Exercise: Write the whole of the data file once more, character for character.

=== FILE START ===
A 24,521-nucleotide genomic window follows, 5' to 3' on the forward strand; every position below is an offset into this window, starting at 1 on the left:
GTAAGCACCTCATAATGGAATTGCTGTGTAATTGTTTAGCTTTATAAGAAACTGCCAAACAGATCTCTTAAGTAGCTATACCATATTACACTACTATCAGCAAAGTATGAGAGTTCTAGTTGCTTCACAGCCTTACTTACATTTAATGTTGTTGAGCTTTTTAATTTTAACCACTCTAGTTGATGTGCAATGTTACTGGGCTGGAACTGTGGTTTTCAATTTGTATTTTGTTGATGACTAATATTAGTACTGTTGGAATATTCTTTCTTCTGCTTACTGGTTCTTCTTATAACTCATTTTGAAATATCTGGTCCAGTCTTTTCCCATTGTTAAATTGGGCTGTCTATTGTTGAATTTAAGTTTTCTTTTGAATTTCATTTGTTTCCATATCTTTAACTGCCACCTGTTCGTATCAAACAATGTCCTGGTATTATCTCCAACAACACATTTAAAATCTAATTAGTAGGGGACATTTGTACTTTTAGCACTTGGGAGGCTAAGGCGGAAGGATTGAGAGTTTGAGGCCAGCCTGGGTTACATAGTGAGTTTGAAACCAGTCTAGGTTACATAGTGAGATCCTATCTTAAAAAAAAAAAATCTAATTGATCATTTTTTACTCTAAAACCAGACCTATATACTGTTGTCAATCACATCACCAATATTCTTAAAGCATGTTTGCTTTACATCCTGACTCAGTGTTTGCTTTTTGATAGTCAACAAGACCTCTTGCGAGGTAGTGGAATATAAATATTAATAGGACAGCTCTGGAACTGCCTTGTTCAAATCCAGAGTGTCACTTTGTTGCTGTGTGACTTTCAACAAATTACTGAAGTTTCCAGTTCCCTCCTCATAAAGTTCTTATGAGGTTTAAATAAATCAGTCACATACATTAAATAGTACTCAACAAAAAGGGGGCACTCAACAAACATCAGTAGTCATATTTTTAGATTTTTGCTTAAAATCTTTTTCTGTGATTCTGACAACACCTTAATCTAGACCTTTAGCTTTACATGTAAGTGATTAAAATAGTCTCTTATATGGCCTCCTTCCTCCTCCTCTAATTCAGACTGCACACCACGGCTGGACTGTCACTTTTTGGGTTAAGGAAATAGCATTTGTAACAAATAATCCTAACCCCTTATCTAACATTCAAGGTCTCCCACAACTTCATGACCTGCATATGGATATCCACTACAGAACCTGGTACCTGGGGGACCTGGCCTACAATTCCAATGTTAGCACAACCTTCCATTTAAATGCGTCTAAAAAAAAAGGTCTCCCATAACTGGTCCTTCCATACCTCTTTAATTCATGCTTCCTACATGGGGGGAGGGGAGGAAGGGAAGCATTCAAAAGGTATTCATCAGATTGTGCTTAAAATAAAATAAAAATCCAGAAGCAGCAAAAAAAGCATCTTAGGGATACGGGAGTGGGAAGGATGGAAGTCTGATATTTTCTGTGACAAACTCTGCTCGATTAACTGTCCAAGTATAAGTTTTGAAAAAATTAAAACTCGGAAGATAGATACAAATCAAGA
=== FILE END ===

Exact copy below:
A 24,521-nucleotide genomic window follows, 5' to 3' on the forward strand; every position below is an offset into this window, starting at 1 on the left:
GTAAGCACCTCATAATGGAATTGCTGTGTAATTGTTTAGCTTTATAAGAAACTGCCAAACAGATCTCTTAAGTAGCTATACCATATTACACTACTATCAGCAAAGTATGAGAGTTCTAGTTGCTTCACAGCCTTACTTACATTTAATGTTGTTGAGCTTTTTAATTTTAACCACTCTAGTTGATGTGCAATGTTACTGGGCTGGAACTGTGGTTTTCAATTTGTATTTTGTTGATGACTAATATTAGTACTGTTGGAATATTCTTTCTTCTGCTTACTGGTTCTTCTTATAACTCATTTTGAAATATCTGGTCCAGTCTTTTCCCATTGTTAAATTGGGCTGTCTATTGTTGAATTTAAGTTTTCTTTTGAATTTCATTTGTTTCCATATCTTTAACTGCCACCTGTTCGTATCAAACAATGTCCTGGTATTATCTCCAACAACACATTTAAAATCTAATTAGTAGGGGACATTTGTACTTTTAGCACTTGGGAGGCTAAGGCGGAAGGATTGAGAGTTTGAGGCCAGCCTGGGTTACATAGTGAGTTTGAAACCAGTCTAGGTTACATAGTGAGATCCTATCTTAAAAAAAAAAAATCTAATTGATCATTTTTTACTCTAAAACCAGACCTATATACTGTTGTCAATCACATCACCAATATTCTTAAAGCATGTTTGCTTTACATCCTGACTCAGTGTTTGCTTTTTGATAGTCAACAAGACCTCTTGCGAGGTAGTGGAATATAAATATTAATAGGACAGCTCTGGAACTGCCTTGTTCAAATCCAGAGTGTCACTTTGTTGCTGTGTGACTTTCAACAAATTACTGAAGTTTCCAGTTCCCTCCTCATAAAGTTCTTATGAGGTTTAAATAAATCAGTCACATACATTAAATAGTACTCAACAAAAAGGGGGCACTCAACAAACATCAGTAGTCATATTTTTAGATTTTTGCTTAAAATCTTTTTCTGTGATTCTGACAACACCTTAATCTAGACCTTTAGCTTTACATGTAAGTGATTAAAATAGTCTCTTATATGGCCTCCTTCCTCCTCCTCTAATTCAGACTGCACACCACGGCTGGACTGTCACTTTTTGGGTTAAGGAAATAGCATTTGTAACAAATAATCCTAACCCCTTATCTAACATTCAAGGTCTCCCACAACTTCATGACCTGCATATGGATATCCACTACAGAACCTGGTACCTGGGGGACCTGGCCTACAATTCCAATGTTAGCACAACCTTCCATTTAAATGCGTCTAAAAAAAAAGGTCTCCCATAACTGGTCCTTCCATACCTCTTTAATTCATGCTTCCTACATGGGGGGAGGGGAGGAAGGGAAGCATTCAAAAGGTATTCATCAGATTGTGCTTAAAATAAAATAAAAATCCAGAAGCAGCAAAAAAAGCATCTTAGGGATACGGGAGTGGGAAGGATGGAAGTCTGATATTTTCTGTGACAAACTCTGCTCGATTAACTGTCCAAGTATAAGTTTTGAAAAAATTAAAACTCGGAAGATAGATACAAATCAAGA